Booming traffic and trade can make transport corridors financially viable. But the right conditions, such as improving work skills, land use, local governance, as well as providing access to finance for women, must be put in place for corridors to become equitable (impact) investments
No doubt, South Asia’s prosperity was built along its trade routes. One of the oldest, the Grand Trunk Road from the Mughal era still connects East and West and in the 17th century made Delhi, Kabul and Lahore wealthy cities with impressive civic buildings, monuments and gardens.
Fast forward a few centuries and today, South Asia abounds with new proposals to build a vast network of transport corridors.
In India alone—and likely bolstered by the successful completion of the Golden Quadrilateral (GQ) highway system—several transport proposals extending beyond India’s borders are now under consideration.
They include the International North-South Transport Corridor (INSTC), linking India, Iran and Russia, the Asia-Africa Growth Corridor, and the Bangladesh, China, India and Myanmar (BCIM) economic corridor.
The hope is that these transport corridors will turn into growth engines and create large economic surpluses that can spread throughout the economy and society.
Arguably, the transport corridor with the greatest economic potential is the surface link between Shanghai and Mumbai. These two cities are the economic hubs of China and India respectively, two emerging global powers.
The distance between them, about 5,000 kilometres, is not much greater than the distance between New York and Los Angeles.
But instead of crossing a relatively empty continent, a corridor from Shanghai to Mumbai—via Kunming, Mandalay, Dhaka, and Kolkata—would go through some of the most densely populated and most dynamic areas in the world, stoking hopes of large economic spillovers along its alignment.
“Build and they will come” seems to be the logic underlying many massive transport investments around the world.
However, the reality is that not all these investments will generate the expected returns.
Worse, they can become wasteful white elephants—that is, transport infrastructure without much traffic—that would cost trillions of dollars at taxpayers’ expense. So, how can South Asia develop transport corridors that have a positive impact on their economies and benefit all people along the corridor alignments and beyond? First, countries need to change the mindset that transport corridors are mere engineering feats designed to move along vehicles and commodities.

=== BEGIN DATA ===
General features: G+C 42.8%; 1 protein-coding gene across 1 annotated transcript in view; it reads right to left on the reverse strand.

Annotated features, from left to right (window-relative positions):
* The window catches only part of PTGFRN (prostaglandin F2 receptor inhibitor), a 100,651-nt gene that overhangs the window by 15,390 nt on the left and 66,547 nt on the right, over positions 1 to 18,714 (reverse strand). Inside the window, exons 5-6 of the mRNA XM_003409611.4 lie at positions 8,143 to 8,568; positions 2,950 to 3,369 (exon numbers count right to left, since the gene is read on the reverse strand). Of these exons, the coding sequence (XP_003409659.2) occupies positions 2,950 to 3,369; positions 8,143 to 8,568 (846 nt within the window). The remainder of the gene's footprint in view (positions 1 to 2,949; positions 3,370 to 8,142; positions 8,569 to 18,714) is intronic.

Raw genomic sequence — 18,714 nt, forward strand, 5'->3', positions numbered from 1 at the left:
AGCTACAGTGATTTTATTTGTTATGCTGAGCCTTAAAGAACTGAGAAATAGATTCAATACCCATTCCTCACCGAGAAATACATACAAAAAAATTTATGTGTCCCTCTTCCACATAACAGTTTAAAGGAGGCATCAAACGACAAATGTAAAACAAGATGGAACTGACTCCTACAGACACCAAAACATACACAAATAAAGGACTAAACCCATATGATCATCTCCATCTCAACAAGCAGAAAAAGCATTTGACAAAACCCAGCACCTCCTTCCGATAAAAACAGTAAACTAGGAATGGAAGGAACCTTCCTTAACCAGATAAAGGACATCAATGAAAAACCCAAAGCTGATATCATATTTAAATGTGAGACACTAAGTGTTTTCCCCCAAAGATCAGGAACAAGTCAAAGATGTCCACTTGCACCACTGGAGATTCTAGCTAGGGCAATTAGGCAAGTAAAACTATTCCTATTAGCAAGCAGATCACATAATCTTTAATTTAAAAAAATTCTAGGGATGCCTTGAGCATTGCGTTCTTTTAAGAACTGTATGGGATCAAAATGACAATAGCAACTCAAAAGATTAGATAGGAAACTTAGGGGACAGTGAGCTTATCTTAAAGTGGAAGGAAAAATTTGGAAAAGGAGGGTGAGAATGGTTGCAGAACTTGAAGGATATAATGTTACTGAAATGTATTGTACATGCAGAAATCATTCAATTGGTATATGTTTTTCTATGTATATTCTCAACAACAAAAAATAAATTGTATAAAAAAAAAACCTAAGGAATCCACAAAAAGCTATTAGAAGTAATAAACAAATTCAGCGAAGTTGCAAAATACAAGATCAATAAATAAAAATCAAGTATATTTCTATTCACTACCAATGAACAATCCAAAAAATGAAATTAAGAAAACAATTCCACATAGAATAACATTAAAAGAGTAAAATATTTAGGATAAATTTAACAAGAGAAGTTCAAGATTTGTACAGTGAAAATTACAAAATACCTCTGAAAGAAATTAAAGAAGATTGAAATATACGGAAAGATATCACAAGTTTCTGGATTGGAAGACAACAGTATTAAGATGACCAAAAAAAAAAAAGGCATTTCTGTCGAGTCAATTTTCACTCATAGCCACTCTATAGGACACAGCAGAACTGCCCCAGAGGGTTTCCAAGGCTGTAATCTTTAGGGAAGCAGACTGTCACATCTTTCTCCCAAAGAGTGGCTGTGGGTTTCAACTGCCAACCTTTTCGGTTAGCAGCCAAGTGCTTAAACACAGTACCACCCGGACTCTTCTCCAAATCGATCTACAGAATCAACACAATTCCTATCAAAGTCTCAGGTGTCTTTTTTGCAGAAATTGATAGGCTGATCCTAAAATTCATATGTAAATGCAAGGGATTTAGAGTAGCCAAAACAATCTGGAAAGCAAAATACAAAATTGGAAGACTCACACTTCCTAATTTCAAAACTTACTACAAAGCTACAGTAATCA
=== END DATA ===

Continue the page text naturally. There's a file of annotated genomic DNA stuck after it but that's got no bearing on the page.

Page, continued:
Second, sound economic analysis of how corridors can help spur urbanisation and create local jobs, while minimising the disruptions to the natural environment, is key to developing successful investment programs.
Specifically, it is vital to ensure that local populations whose lives are disrupted by new infrastructure can reap equally the benefits from better transport connectivity.
The hard truth is that the development of corridor initiatives may involve difficult tradeoffs.
For instance, more educated and skilled people can migrate to obtain better jobs in growing urban areas that are benefiting from corridor connectivity, while unskilled workers may be left behind in depopulated rural areas with few economic prospects.
But while corridors can create both winners and losers, well-designed investment programmes can alleviate potential adverse impacts and help local people share the benefits more widely.
In that vein, India’s Golden Quadrilateral, or GQ highway system, is a cautionary tale.
No doubt, this corridor had a positive impact.
Economic activity along the corridor increased and people, especially women, found better job opportunities beyond traditional farming. But this success came at a cost as air pollution increased in the districts near the highway.
This is a major tradeoff and one that was documented before in Japan when levels of air pollution spiked during the development of its Pacific Ocean Belt several decades ago.
Another downside is that the economic benefits generated by the GQ highway were distributed unequally in neighbouring communities. While some adjacent districts become more prosperous, others did not improve as their residents lacked the necessary skills to compete for new jobs, land use was constrained, and local governance remained weak.
In the end, the average impact on regularly-paying jobs, household consumption, and poverty was negligible. While this happened in India, similar stories are common in China and the rest of the world. Sure, booming traffic and trade can make transport corridors financially viable. But the right conditions, such as improving work skills, land use, local governance, as well as providing access to finance for women, must be put in place for corridors to become equitable (impact) investments. Only then can economic corridors become the engines of growth and prosperity for local communities that we all hope for.
Melecky is a lead economist for South Asia at the World Bank
A version of this article appears in print on August 29, 2018 of The Himalayan Times.